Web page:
Interest in blockchain and DLT (Distributed Ledger Technology) is soaring in the enterprise space, but the prospect of taking the step to engage a technology partner is often the point where the exploration stalls. In many cases this is due to lack of executive sponsorship or the lack of a use case aligned to business value. These key success factors have garnered substantial attention; however, focusing on those two alone, misses another critical factor that I’ve seen repeatedly: team readiness.

The focus here will be on those cases where the team stalls because they find it difficult to determine with certainty if they are prepared to initiate a productive conversation. A significant feature of this problem is an imbalance in information on getting started. A developer can search “how to develop smart contracts” and find a myriad of resources to learn smart contract architecture, infrastructure, and Solidity coding. With some focused self-study, they are off to the races.

What is missing, however, is the other side of the team: the subject matter experts (SMEs) who know the details of the existing contract-based transaction. These are people who the developers rely on to define the content and accuracy of their work. SMEs are vital to the success of a smart contract development project. However, if an SME were to search “how to translate a contract into a smart contract,” they will find there is little to guide them on how to proceed.

This article is an effort to address that information imbalance. What follows is a guide for SMEs who are interested in framing their approach to a smart contract before they begin working with a blockchain or DLT technology partner. This provides a framework for SMEs to catalog their insight into a format that technologists can utilize to build a smart contract. It also enables technologists to develop a realistic estimate about the resources the project will require, so that the SMEs have a good sense of the costs involved.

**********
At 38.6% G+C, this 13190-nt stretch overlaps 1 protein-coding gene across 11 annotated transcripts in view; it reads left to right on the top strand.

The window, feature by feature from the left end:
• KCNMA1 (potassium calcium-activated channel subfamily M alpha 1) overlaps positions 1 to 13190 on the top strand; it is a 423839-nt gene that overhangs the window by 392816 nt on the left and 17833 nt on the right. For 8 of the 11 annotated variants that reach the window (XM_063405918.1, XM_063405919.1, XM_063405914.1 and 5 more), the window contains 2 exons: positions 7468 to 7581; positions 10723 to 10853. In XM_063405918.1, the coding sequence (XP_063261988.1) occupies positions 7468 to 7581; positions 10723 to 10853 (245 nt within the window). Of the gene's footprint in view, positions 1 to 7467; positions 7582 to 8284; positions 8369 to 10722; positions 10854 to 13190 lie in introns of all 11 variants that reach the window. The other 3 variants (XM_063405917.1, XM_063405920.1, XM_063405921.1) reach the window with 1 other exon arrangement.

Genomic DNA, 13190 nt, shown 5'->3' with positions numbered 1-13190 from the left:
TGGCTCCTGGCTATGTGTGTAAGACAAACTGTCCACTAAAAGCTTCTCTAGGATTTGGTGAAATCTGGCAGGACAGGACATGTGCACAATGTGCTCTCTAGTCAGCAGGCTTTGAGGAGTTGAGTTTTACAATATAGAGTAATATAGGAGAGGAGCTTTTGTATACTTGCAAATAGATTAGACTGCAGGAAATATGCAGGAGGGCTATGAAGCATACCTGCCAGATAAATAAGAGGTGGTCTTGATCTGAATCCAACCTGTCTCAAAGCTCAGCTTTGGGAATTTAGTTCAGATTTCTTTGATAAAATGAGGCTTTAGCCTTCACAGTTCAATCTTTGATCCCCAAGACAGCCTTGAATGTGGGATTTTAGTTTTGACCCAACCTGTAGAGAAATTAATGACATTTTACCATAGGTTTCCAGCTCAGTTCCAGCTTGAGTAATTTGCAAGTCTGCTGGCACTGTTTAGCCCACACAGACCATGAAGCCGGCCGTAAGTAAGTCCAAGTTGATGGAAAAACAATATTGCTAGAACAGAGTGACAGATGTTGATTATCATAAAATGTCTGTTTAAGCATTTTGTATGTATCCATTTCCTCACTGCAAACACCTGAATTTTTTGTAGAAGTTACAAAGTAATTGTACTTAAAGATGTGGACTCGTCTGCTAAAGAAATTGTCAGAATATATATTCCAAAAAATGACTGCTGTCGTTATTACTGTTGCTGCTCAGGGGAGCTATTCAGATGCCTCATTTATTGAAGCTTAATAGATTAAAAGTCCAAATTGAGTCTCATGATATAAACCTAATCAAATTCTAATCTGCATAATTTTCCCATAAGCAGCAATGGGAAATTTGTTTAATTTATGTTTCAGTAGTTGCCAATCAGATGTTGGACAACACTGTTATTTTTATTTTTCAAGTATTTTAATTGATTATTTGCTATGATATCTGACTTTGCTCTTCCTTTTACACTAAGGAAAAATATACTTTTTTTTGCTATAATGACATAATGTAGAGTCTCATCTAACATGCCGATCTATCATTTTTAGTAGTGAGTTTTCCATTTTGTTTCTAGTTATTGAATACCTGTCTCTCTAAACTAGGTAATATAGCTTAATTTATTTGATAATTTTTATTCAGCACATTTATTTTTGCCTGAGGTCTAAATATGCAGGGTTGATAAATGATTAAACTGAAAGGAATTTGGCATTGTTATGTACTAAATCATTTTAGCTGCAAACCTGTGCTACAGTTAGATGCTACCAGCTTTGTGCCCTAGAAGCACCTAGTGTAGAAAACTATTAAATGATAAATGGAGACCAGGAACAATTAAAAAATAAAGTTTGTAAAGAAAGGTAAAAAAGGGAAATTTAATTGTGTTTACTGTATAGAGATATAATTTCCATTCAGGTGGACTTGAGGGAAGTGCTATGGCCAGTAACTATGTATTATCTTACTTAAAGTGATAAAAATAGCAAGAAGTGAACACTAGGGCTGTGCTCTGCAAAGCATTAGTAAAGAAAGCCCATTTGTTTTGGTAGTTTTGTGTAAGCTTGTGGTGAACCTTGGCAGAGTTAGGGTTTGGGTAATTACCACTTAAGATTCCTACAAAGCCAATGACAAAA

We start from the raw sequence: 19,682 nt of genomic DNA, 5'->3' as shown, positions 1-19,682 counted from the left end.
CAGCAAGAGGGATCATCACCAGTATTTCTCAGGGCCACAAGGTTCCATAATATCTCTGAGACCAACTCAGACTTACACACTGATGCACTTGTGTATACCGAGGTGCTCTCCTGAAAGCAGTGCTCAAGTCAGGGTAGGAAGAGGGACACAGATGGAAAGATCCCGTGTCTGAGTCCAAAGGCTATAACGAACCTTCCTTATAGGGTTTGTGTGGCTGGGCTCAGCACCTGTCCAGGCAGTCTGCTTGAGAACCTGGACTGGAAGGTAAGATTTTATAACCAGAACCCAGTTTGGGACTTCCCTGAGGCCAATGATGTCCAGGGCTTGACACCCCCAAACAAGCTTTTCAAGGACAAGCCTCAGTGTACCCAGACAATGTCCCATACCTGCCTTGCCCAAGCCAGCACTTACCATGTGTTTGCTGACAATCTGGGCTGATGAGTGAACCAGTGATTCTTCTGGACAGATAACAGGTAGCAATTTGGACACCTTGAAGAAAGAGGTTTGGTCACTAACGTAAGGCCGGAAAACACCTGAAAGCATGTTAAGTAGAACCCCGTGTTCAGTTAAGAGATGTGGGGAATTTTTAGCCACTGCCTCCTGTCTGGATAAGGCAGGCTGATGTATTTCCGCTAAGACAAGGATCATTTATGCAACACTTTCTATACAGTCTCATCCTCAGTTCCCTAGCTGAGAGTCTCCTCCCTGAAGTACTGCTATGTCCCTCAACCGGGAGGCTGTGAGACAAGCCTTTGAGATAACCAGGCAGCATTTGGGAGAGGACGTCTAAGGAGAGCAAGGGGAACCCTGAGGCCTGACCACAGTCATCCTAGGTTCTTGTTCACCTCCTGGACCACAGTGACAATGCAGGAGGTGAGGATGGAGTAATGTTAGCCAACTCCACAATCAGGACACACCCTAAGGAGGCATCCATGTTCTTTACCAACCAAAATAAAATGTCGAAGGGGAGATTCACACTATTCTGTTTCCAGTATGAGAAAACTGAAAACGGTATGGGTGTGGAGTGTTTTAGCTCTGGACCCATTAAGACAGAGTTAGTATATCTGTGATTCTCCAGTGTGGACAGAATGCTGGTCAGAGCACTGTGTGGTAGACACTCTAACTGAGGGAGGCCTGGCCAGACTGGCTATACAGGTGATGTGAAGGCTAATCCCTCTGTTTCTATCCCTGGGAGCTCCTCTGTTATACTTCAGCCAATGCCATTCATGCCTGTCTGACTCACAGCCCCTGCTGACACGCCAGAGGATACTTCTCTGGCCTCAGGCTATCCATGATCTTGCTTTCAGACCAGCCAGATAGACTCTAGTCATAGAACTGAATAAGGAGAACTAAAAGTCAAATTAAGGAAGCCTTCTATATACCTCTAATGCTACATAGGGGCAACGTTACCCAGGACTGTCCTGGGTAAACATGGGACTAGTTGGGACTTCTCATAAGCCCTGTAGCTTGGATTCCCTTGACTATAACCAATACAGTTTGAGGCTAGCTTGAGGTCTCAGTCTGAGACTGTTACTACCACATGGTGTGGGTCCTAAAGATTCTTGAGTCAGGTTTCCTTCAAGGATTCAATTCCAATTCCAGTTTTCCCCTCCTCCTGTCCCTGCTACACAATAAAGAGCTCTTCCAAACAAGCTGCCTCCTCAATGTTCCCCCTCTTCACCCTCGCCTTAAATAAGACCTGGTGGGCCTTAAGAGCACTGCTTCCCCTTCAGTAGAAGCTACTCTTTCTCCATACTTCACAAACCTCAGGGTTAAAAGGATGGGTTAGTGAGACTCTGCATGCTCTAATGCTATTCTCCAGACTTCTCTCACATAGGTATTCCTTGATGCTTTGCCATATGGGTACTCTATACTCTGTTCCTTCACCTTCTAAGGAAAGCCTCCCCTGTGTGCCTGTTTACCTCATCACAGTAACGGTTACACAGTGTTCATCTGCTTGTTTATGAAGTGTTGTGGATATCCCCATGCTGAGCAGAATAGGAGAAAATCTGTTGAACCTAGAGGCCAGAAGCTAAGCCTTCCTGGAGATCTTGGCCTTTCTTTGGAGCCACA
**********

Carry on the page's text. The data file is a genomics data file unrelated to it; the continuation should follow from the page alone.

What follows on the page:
I will be recommending the development of three assets:

  1. An information inventory
  2. A swim lane diagram
  3. A catalog of user stories

The last two are commonly used by business analysts to document requirements. If you are interested in diving deeper into these, there are numerous articles and guides available. I will walk through what my team finds helpful, and it is likely a simplified version of what you may find elsewhere. The simplified version presented here serves to accelerate the start of a project and enables precise and productive communication. More complex versions might be developed at later stages of the project, but this approach established a solid foundation for the entire solution development process. In short, it establishes team readiness and lays the groundwork for effective partner collaboration.


The information inventory pulls together key information that will inform the development of the smart contract. It is helpful to develop two versions of these assets: current state and future state. Having this information side-by side enables teams to design a future state that captures the essential functions of the current state, while leveraging blockchain technology to streamline and automate much of the existing process.

Throughout this article, I’ll use a concrete example to illustrate the various concepts. A relatively simple example is a contract-driven transaction related to selling a home. We will rely on that example throughout.


This is simply a list of the entities that will be involved. Entities, in this instance, includes everyone and everything that will interact with the contract. Teams usually find it easiest to identify the people that will interact with the contract. Beyond that, however, it is also important to think about how entities like regulators and auditors might need view-access or approve-access. It is also important to consider how “things”—machines, sensors or other IoT devices—might come into play during the course of the transaction.